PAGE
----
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Correlation of Nodal Mast Cells with Clinical Outcome in Dogs with Mast Cell Tumour and a Proposed Classification System for the Evaluation of Node Metastasis

Weishaar, K.M., Thamm, D.H., Worley, D.R., Kamstock, D.A.
Journal of comparative pathology 2014 v.151 no.4 pp. 329-338
clinical trials, databases, dogs, lymph nodes, mast cells, medicine, metastasis, neoplasm cells, neoplasms, Colorado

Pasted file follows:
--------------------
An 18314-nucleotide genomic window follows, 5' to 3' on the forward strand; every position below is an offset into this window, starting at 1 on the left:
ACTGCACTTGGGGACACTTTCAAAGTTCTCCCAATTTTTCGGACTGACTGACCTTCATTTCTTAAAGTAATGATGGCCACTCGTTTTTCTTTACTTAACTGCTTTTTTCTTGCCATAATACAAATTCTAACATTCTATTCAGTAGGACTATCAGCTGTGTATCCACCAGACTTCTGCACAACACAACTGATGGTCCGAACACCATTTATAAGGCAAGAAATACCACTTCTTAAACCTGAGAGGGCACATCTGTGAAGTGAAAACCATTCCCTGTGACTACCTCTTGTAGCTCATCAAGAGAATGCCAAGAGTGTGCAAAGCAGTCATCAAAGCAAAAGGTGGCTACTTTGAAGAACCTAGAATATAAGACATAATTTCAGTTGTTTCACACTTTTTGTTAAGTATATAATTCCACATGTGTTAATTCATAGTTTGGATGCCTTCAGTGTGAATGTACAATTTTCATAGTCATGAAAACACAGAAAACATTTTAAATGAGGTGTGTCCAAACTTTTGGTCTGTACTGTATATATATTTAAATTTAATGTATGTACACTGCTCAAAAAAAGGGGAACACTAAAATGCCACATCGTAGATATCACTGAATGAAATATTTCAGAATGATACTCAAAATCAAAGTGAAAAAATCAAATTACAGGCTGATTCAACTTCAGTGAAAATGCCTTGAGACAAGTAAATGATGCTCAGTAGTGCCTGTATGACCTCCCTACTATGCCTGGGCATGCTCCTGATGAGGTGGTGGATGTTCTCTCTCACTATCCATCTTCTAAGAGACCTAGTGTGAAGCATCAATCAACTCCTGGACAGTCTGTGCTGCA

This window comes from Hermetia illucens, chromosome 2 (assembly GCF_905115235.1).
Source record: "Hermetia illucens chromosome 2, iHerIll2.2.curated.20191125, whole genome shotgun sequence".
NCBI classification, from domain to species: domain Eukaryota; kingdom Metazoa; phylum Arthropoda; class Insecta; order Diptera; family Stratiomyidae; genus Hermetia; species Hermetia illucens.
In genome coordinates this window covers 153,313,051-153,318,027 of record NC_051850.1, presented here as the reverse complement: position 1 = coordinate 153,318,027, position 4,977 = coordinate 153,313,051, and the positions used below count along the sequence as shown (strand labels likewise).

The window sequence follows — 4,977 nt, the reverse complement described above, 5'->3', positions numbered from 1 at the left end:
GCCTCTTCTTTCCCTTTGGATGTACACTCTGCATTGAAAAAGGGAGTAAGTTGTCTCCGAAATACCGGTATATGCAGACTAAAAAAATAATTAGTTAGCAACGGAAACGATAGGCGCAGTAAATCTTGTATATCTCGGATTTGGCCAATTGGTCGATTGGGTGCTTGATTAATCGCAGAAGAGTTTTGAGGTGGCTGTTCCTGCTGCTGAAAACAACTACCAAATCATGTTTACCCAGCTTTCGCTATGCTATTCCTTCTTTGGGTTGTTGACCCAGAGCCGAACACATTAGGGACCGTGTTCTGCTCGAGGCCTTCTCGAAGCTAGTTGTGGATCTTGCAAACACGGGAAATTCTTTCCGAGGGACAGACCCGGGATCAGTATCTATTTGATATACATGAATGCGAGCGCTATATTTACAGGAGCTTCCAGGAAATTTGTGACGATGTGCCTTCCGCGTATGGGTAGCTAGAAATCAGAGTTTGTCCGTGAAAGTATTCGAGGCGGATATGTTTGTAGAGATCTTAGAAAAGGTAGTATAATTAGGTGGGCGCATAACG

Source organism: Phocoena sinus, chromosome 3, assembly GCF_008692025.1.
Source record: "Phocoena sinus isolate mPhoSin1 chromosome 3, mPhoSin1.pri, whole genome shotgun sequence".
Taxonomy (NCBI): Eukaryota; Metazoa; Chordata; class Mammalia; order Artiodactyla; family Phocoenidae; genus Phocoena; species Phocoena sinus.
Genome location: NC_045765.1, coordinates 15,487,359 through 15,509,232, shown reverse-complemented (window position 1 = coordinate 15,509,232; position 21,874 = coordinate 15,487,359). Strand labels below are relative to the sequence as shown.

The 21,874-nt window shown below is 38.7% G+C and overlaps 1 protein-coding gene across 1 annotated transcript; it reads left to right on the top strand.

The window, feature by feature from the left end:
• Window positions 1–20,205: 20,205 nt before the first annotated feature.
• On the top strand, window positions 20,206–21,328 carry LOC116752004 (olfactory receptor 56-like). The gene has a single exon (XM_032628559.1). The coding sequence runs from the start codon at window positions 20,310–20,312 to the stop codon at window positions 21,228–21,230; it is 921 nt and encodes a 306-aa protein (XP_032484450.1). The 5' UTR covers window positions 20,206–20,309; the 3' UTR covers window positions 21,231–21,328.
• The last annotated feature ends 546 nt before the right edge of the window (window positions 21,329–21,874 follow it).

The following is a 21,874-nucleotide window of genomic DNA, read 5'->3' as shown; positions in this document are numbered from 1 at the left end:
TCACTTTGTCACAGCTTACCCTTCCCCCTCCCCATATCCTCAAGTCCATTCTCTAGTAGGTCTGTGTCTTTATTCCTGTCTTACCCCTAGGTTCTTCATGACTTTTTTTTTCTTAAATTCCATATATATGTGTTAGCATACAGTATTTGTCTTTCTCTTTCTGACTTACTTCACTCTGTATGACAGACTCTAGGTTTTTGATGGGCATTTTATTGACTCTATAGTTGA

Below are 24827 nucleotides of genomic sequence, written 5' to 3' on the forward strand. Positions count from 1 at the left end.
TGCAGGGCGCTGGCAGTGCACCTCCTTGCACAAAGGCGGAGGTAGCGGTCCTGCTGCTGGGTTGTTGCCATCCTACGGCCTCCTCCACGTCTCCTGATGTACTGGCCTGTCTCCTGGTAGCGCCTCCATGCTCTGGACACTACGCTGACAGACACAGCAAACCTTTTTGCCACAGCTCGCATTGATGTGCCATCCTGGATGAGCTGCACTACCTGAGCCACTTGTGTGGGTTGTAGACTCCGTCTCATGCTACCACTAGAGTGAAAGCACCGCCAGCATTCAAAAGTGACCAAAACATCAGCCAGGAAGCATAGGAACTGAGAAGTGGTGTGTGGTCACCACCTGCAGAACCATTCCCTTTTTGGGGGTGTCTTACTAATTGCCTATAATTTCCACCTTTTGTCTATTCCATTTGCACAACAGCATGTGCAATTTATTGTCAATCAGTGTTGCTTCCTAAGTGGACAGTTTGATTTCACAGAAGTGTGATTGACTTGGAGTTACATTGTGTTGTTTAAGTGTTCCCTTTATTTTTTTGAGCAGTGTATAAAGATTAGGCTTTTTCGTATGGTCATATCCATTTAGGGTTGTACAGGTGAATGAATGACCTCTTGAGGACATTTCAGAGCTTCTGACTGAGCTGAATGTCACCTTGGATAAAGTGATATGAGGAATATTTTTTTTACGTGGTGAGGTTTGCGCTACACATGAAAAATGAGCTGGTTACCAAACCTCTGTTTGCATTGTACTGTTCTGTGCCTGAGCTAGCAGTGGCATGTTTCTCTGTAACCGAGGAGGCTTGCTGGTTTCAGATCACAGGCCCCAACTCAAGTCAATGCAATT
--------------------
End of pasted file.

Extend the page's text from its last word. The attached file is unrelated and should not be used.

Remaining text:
Lymph node metastasis in dogs with mast cell tumour has been reported as a negative prognostic indicator; however, no standardized histological criteria exist to define metastatic disease. The primary aim of this study was to determine whether different histological patterns of node-associated mast cells correlate with clinical outcome in dogs with mast cell tumour. A secondary goal was to propose a criteria-defined classification system for histological evaluation of lymph node metastasis. The Colorado State University Diagnostic Medicine Center database was searched for cases of canine mast cell tumours with reported lymph node metastasis or evidence of node-associated mast cells. Additional cases were obtained from a clinical trial involving sentinel lymph node mapping and node extirpation in dogs with mast cell neoplasia. Forty-one cases were identified for inclusion in the study. Demographic data, treatment and clinical outcome were collected for each case. Lymph nodes were classified according to a novel classification system (HN0–HN3) based on the number of, distribution of, and architectural disruption by, nodal mast cells. The findings of this study indicate that characterization of nodal mast cells as proposed by this novel classification system correlates with, and is prognostic for, clinical outcome in dogs with mast cell tumours.